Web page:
It is common and understandable to want to put a bad loss behind one as quickly as possible. For that reason, it is probably good that the St. Louis Cardinals have a Thursday afternoon game following their 15-0 drubbing at the hands of San Francisco Wednesday night at Busch Stadium.
Yet, as the 2012 Cardinals fight to try to gain a spot in the post-season, I wondered if there could be any possible correlation between one very big loss and the season overall.
Being only one game of 162, it certainly seems unlikely. On the other hand, do very good clubs ever have a mulligan of this magnitude?
In the table below are the worst 17 single-game losses in team history, as measured by run differential of 15 runs or more. They are selected regardless of location or date (and provided courtesy of researcher Tom Orf).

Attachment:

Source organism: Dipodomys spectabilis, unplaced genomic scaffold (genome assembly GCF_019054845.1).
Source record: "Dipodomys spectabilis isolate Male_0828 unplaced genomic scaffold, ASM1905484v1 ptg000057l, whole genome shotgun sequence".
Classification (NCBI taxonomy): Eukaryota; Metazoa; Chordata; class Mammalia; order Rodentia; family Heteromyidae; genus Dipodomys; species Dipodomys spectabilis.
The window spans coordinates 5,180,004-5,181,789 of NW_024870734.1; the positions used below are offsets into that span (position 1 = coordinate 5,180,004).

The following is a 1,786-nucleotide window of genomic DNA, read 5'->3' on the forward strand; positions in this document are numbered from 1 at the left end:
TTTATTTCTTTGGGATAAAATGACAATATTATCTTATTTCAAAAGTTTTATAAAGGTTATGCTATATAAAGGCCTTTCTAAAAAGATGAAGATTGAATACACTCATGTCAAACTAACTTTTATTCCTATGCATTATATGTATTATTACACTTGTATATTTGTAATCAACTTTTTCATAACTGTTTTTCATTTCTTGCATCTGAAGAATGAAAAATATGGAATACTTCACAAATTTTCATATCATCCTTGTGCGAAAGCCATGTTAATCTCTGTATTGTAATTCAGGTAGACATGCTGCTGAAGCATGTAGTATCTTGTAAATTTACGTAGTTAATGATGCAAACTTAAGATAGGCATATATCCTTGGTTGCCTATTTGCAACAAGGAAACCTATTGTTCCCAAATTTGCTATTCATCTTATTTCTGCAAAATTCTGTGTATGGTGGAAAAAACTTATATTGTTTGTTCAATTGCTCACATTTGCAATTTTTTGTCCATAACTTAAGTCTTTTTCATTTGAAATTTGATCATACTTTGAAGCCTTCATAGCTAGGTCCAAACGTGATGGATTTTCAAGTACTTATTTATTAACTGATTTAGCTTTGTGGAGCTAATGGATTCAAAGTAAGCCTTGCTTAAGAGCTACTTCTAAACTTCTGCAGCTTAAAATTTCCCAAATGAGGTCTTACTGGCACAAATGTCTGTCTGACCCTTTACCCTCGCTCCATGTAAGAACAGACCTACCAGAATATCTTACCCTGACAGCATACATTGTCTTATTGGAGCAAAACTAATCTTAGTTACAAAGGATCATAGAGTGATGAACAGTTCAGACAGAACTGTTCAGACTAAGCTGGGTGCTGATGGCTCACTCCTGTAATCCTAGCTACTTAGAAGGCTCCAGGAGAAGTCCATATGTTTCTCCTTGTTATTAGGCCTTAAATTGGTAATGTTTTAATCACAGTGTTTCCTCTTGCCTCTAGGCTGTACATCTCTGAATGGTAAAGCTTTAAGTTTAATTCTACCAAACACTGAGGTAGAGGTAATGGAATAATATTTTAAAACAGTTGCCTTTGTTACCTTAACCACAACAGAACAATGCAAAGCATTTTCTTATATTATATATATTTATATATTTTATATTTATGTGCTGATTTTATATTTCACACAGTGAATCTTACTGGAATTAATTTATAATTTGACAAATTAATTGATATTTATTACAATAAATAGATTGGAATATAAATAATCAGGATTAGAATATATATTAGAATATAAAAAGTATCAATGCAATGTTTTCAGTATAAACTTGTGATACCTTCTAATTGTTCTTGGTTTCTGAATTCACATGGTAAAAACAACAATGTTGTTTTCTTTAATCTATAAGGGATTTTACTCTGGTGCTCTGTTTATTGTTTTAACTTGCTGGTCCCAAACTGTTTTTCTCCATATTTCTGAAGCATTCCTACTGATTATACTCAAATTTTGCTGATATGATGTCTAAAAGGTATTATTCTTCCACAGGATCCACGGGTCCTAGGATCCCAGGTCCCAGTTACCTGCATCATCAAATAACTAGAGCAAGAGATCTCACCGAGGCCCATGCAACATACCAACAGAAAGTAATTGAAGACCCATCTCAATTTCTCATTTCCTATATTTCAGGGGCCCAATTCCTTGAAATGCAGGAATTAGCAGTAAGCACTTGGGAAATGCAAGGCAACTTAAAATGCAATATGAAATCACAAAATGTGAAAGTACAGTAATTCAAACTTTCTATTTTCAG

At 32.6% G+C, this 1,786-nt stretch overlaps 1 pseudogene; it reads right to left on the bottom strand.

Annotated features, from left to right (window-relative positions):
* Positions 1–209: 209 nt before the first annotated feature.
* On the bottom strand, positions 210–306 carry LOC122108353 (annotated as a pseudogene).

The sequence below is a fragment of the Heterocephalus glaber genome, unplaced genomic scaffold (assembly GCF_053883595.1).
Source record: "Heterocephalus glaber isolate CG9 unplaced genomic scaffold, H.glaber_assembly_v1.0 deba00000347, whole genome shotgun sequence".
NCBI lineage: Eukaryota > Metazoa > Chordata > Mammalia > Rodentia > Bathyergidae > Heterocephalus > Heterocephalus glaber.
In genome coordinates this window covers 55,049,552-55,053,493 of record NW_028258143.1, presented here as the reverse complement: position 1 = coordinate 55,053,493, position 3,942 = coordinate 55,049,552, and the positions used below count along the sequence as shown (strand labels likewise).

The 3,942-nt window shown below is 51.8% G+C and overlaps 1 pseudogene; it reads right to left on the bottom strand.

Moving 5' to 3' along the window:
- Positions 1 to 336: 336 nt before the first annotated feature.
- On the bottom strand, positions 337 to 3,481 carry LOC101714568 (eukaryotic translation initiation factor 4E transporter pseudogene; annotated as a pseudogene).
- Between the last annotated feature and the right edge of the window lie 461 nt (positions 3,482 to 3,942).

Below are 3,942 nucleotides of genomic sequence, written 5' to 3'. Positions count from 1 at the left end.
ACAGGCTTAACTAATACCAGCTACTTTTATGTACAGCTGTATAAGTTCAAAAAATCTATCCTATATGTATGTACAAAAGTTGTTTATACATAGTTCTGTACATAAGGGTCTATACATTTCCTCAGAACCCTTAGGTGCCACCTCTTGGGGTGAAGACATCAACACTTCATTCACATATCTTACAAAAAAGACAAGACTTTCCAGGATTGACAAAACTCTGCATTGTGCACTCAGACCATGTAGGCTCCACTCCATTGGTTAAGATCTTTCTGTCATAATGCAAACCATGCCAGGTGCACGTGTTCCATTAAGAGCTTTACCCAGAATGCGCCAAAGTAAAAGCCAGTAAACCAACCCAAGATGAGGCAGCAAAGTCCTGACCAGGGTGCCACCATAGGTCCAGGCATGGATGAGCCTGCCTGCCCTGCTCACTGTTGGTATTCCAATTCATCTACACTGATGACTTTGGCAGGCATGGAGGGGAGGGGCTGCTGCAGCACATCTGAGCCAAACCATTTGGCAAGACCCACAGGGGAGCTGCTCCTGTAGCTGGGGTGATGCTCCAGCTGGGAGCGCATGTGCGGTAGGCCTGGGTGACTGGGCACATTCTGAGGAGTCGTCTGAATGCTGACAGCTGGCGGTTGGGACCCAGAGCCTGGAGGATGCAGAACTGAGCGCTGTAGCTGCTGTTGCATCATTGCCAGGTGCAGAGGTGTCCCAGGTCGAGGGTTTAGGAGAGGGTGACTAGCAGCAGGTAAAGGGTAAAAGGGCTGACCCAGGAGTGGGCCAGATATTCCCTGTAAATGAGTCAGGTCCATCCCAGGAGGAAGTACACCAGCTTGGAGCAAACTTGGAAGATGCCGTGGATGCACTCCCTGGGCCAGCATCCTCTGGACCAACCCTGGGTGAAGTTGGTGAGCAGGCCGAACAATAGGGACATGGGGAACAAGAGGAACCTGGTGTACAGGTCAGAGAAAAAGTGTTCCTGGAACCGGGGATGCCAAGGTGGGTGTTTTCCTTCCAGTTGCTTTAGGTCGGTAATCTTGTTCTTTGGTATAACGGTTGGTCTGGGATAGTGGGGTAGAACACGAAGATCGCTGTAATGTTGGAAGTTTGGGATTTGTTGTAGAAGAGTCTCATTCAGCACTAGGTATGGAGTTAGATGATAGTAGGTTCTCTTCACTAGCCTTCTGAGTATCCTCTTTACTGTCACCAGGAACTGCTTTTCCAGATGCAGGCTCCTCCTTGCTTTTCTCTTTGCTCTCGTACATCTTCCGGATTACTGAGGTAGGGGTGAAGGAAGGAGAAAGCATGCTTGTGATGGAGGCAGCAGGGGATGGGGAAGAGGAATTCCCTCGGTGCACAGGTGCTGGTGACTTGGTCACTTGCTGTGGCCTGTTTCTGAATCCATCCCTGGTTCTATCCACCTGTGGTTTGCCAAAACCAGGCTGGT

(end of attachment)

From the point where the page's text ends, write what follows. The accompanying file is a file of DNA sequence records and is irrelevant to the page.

Worst single-game losses, run differential, St. Louis Cardinals, team history
|17||1936-08-25 (1)||BSN||H||L 3-20||9||25||20||18||5||3||0||no|
|15||1936-07-29 (1)||BRO||A||L 7-22||8||21||22||17||7||4||0||no|
Wednesday night’s game was the second-worst shutout in team history, and the worst shutout in a half century, whether home or away. The record remains a 19-0 whitewashing administered by the Pirates on August 3, 1961.
In only one year did two losses of 15 or more runs occur. That was back in 1936.
Just twice in the 15 seasons in which one of these defeats occurred did the club go on to make the post-season. That was in 1967 and 1985. Both teams reached the World Series, with the former winning.
The other 22 of 24 Cardinals post-season clubs in team history avoided absorbing any losses of 15 runs or more.
Of course, 2012 remains “TBD.”